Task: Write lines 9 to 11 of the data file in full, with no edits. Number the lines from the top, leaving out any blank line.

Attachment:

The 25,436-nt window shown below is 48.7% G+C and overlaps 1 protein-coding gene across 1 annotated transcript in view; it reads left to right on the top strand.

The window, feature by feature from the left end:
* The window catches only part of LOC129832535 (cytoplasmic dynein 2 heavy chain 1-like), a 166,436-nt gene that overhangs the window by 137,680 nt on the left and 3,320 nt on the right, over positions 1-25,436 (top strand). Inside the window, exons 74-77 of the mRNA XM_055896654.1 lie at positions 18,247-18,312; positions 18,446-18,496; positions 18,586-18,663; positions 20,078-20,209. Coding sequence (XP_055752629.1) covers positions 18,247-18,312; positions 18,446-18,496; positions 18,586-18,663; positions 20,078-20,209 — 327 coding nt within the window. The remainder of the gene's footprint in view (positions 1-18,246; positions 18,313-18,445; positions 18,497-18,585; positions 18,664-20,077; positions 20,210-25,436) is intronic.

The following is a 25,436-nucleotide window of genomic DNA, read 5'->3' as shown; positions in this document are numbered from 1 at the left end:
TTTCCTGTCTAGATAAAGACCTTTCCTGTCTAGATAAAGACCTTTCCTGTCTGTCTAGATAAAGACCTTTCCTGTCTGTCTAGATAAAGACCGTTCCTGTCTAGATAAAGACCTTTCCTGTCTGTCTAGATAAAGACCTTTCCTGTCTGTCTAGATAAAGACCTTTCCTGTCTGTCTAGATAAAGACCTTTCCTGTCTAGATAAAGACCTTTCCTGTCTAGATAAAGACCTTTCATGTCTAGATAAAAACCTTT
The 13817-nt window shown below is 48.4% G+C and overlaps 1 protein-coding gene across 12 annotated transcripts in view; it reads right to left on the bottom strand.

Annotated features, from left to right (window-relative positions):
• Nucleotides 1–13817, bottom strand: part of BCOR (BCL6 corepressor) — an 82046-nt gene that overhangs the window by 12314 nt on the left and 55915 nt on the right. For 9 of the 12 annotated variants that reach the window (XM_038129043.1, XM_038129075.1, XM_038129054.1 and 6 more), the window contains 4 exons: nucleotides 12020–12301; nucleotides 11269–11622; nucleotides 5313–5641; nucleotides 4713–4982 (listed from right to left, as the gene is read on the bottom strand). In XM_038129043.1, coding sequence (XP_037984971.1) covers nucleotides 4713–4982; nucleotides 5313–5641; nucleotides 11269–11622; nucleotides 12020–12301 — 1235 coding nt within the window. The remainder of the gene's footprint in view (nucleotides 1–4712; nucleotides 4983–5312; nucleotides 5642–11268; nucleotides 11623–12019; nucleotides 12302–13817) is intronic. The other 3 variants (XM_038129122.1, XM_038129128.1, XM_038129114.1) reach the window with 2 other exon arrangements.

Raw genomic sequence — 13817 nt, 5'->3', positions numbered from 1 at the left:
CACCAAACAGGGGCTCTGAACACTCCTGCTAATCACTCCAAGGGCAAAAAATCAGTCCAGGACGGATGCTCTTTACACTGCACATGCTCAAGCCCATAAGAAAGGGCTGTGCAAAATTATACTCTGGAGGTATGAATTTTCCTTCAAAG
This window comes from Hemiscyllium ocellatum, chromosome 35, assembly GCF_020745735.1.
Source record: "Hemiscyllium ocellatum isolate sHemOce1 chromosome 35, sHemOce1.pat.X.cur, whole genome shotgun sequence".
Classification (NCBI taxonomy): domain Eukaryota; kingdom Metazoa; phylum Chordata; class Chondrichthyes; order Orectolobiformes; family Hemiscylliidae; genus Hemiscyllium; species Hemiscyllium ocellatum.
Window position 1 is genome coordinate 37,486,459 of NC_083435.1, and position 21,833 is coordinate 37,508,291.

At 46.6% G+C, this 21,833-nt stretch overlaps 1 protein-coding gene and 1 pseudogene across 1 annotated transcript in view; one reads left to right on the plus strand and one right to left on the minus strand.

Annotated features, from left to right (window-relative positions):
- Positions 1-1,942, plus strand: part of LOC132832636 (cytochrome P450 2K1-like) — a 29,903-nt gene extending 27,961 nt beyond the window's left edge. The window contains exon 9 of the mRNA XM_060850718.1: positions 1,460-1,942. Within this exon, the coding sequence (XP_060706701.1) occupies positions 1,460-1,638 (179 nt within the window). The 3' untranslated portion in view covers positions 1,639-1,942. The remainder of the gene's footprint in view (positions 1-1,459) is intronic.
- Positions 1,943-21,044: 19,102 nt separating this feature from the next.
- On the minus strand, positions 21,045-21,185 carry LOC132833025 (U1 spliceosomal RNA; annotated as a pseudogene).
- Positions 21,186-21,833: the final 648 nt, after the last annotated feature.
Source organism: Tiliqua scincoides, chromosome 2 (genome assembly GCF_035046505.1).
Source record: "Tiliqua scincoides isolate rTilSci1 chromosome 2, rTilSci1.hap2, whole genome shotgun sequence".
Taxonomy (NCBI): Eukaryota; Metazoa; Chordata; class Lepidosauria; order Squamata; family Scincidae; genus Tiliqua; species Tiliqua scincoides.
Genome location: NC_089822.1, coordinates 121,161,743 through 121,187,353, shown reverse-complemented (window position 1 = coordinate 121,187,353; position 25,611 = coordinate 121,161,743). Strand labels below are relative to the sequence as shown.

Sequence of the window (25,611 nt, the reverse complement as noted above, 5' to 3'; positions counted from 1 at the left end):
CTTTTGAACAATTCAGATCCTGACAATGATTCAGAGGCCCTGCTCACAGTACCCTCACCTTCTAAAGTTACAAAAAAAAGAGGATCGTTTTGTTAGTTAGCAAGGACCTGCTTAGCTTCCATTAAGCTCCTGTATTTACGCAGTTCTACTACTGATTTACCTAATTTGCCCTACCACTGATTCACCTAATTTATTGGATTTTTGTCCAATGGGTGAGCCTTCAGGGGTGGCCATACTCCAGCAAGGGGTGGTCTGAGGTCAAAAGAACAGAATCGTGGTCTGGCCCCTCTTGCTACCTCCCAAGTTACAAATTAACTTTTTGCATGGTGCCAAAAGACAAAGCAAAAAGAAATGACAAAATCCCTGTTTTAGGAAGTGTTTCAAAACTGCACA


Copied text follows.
Raw genomic sequence — 13817 nt, 5'->3', positions numbered from 1 at the left:
CACCAAACAGGGGCTCTGAACACTCCTGCTAATCACTCCAAGGGCAAAAAATCAGTCCAGGACGGATGCTCTTTACACTGCACATGCTCAAGCCCATAAGAAAGGGCTGTGCAAAATTATACTCTGGAGGTATGAATTTTCCTTCAAAG
This window comes from Hemiscyllium ocellatum, chromosome 35, assembly GCF_020745735.1.